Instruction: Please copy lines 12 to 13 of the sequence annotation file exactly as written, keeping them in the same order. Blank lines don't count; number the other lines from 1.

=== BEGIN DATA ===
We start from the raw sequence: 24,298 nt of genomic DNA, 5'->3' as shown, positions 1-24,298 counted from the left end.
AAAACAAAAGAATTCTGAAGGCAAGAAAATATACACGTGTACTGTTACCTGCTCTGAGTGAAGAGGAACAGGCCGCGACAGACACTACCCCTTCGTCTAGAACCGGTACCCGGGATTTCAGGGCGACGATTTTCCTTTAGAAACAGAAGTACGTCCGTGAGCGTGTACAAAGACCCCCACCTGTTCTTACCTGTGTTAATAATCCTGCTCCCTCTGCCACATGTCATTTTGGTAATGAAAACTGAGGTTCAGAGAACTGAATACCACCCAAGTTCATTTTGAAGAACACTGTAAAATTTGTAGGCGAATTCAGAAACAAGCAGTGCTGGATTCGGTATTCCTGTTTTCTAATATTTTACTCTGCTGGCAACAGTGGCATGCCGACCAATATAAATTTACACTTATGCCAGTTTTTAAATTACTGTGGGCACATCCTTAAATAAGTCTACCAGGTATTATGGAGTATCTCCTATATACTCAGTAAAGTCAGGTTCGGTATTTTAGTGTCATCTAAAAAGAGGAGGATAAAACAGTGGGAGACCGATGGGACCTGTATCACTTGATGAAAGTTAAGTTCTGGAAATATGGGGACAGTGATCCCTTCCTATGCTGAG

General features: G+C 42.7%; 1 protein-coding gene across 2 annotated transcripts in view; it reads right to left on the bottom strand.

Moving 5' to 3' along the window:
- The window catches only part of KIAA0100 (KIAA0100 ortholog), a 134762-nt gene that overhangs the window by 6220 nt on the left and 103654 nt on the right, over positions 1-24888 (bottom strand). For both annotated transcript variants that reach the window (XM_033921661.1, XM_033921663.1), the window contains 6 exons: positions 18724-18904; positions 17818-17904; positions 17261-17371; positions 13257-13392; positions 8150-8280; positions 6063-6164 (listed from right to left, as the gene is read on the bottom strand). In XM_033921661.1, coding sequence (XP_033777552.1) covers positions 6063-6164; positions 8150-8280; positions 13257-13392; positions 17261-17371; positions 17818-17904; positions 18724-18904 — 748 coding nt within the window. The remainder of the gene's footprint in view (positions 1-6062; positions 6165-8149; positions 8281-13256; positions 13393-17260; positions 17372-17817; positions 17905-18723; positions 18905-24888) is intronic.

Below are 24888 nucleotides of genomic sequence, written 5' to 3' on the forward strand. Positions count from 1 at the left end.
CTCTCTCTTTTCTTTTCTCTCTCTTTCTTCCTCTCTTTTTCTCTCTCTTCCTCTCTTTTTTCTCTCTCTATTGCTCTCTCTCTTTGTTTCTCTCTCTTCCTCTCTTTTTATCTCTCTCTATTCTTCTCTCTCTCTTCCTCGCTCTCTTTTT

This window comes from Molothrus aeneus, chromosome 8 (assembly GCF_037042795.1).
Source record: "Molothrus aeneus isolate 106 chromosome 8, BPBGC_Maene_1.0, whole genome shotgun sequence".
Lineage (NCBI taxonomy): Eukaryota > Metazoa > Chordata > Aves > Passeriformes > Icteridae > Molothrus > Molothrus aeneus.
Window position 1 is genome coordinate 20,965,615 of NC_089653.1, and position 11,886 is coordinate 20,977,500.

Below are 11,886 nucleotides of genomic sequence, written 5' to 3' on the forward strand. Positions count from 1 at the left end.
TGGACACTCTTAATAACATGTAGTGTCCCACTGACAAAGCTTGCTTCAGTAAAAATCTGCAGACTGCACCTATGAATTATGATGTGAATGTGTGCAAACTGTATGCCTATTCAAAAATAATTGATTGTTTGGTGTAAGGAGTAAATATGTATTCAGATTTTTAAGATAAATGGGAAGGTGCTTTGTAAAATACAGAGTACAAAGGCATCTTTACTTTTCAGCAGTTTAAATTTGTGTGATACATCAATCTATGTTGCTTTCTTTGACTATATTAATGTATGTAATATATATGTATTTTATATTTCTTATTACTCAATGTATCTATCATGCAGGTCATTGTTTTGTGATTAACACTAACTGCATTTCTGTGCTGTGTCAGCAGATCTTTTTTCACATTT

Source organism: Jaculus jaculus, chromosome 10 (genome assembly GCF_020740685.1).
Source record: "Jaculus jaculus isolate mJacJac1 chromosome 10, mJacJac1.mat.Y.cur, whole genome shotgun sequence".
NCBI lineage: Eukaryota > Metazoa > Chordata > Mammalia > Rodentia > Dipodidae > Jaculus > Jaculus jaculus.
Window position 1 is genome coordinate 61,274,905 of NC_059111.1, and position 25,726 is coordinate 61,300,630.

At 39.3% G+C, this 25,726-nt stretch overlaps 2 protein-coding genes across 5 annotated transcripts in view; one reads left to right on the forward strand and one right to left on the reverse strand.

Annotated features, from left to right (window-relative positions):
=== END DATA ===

Below are 11,886 nucleotides of genomic sequence, written 5' to 3' on the forward strand. Positions count from 1 at the left end.
TGGACACTCTTAATAACATGTAGTGTCCCACTGACAAAGCTTGCTTCAGTAAAAATCTGCAGACTGCACCTATGAATTATGATGTGAATGTGTGCAAACTGTATGCCTATTCAAAAATAATTGATTGTTTGGTGTAAGGAGTAAATATGTATTCAGATTTTTAAGATAAATGGGAAGGTGCTTTGTAAAATACAGAGTACAAAGGCATCTTTACTTTTCAGCAGTTTAAATTTGTGTGATACATCAATCTATGTTGCTTTCTTTGACTATATTAATGTATGTAATATATATGTATTTTATATTTCTTATTACTCAATGTATCTATCATGCAGGTCATTGTTTTGTGATTAACACTAACTGCATTTCTGTGCTGTGTCAGCAGATCTTTTTTCACATTT